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Posted by Dr. Monica Burns on Feb 8, 2018
What does differentiation look like in your classroom? How do you support a classroom of readers diving into texts independently, collaboratively, and as a whole group? Last year I hosted a webinar on behalf of the team at Voyager Sopris Learning® titled 10 Tips to Differentiate for Readers. In this webinar, I featured some strategies from Taming the Wild Text: Literacy Strategies for Today’s Readers, my new book coauthored with literacy guru Pam Allyn.
I often speak on reading in the digital classroom, and last month at FETC I hosted a session sharing strategies for balancing print and digital reading material in the classroom. In revisiting my webinar topic, I thought I would elaborate on the tips I featured and illustrate some of the ways you can put them into action in your classroom. If you have a favorite activity, advice, or strategy, use the comments section below to add them to our list.
Choosing resources that provide audio and visual support for students can help them access text across genres and levels. You might curate a handful of multimedia materials for students to explore independently or use a video or audio clip to scaffold a reading experience for students. Presenting a range of options for students can help students make meaning of the text before, during and after reading.
To find out the topics and genres students are most excited to dive into, you can conduct surveys or poll your class. The responses from these activities can be used to help you figure out the very best titles to share with your students. In addition to these more formal ways of gauging interest, a quick conversation before class or in the hallway can give you insight into topics students may want to read more about in the future.
Self-selected reading buddies can help students stay motivated as they dive into challenging text. You might give students opportunities to work with a reading buddy all year long or have certain moments of the year when you make this a priority. Discussion prompts and opportunities to respond to reading can help students stay accountable.
Using needs-based grouping in response to data, you can form reading partnerships strategically. Through collaborative goal setting, these partnerships might evolve over the course of the school year. You can set up reading partnerships to take many different things into account, from interests, needs, and enrichment opportunities.
Student-selected content that is of high interest is relevant and relatable for readers of all ages. As you introduce interactive, multimedia reading materials to students, you can keep many things in mind—including your priorities regarding differentiated instruction.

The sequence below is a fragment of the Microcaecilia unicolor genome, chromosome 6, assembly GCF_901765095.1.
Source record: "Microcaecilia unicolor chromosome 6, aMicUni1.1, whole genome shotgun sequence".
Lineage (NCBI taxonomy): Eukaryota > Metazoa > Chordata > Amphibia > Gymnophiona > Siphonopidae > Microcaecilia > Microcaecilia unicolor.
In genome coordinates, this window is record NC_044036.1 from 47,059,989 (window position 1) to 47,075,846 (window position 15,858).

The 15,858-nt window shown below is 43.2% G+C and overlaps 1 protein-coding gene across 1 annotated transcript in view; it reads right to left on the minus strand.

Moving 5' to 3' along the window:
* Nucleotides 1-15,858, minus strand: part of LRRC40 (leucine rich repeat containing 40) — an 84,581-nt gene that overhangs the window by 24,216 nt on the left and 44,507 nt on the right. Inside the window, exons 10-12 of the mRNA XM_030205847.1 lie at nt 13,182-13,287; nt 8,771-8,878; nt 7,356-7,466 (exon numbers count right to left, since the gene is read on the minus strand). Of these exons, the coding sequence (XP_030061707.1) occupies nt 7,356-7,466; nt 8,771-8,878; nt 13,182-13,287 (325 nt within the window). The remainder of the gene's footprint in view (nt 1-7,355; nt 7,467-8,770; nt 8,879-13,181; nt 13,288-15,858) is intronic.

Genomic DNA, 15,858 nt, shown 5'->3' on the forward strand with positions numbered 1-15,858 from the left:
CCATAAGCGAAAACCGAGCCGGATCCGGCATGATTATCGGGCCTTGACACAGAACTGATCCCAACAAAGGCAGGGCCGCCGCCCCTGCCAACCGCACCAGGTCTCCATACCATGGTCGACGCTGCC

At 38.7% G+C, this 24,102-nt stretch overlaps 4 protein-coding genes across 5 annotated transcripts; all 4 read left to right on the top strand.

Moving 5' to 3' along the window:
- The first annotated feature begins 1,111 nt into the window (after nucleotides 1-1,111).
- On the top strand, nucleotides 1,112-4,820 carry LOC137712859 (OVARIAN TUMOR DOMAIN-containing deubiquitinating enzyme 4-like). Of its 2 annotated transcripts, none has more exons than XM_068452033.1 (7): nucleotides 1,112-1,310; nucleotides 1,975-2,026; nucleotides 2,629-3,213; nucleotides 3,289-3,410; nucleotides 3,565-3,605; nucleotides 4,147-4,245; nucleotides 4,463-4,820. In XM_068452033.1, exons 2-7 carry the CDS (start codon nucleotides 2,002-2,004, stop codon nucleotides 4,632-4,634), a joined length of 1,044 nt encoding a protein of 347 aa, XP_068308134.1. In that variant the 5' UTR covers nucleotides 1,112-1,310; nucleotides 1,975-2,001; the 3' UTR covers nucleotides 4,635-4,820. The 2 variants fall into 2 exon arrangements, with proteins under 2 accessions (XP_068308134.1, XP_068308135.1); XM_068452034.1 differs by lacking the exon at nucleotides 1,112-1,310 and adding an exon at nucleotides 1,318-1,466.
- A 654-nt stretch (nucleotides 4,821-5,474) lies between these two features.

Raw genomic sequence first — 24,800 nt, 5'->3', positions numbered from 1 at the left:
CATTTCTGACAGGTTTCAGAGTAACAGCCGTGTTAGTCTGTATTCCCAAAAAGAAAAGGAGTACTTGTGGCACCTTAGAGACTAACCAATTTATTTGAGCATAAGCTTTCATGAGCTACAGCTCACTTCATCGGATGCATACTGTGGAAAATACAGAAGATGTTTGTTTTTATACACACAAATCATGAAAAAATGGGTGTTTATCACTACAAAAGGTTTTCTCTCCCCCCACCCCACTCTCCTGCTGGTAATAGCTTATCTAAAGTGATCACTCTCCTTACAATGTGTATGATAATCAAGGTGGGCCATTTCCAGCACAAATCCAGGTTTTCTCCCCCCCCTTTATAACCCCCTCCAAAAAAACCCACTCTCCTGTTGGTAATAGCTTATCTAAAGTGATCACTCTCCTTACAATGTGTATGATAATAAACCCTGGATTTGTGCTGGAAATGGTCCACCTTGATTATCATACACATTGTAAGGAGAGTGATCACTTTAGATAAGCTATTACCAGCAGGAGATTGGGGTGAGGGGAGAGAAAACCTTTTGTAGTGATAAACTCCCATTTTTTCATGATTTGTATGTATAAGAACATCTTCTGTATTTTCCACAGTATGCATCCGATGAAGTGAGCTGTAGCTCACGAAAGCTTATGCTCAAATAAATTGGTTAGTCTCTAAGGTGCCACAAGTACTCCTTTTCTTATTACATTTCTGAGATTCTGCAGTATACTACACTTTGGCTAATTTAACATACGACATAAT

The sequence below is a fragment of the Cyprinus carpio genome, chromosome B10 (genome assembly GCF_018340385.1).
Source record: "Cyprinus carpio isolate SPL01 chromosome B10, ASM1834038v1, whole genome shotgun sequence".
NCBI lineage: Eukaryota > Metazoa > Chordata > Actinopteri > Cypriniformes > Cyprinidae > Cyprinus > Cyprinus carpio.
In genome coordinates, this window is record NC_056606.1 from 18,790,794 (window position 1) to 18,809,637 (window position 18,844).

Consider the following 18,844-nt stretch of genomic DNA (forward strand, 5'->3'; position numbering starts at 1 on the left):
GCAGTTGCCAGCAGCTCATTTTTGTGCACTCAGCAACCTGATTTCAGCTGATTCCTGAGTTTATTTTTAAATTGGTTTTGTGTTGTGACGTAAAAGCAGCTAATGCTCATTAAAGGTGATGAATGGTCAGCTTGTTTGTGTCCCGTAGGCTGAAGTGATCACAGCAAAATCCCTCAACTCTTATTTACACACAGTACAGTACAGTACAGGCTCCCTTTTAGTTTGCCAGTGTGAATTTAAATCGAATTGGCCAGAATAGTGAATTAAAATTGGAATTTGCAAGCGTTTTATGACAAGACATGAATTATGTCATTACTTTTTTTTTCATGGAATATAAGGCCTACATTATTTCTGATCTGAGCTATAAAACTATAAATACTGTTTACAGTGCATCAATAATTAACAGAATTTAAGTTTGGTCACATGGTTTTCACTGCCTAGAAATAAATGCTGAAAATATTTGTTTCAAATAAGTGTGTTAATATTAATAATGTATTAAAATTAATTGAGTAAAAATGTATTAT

The formative assessment cycle in your classroom should be strategic and scheduled to ensure all students' needs are met throughout the school year. Establishing clear routines and setting expectations can help conferring with individual students feel successful all year long.
When giving feedback to readers, make sure it is timely and consistent, so students can act on the information you provide them. This regular feedback doesn’t have to come exclusively from a teacher but could include feedback from peers as well. Students can receive feedback in a wide variety of ways, including audio feedback.
Providing multiple ways for students to respond to reading experiences can level the playing field for students. Audio and visual responses are easily shareable, and you can leverage the power of digital tools to hear from every reader in your classroom. Reading responses provide not only a layer of accountability but also an opportunity to celebrate reading and build a community of learners in your classroom.
As you work hard to differentiate instruction for readers, include families in the process. In addition to being transparent about your learning goals for individual students, you can share support materials and have open conversations about student progress all year long. This is an opportunity to validate and celebrate reading experiences outside the walls of your classroom.
In addition to reading buddies and strategic partnerships, you can group students based on interest and need. As readers, they can dive into text together in both formal and informal settings. You might provide prompts for discussions or have students take on roles as they prepare to talk about a text.
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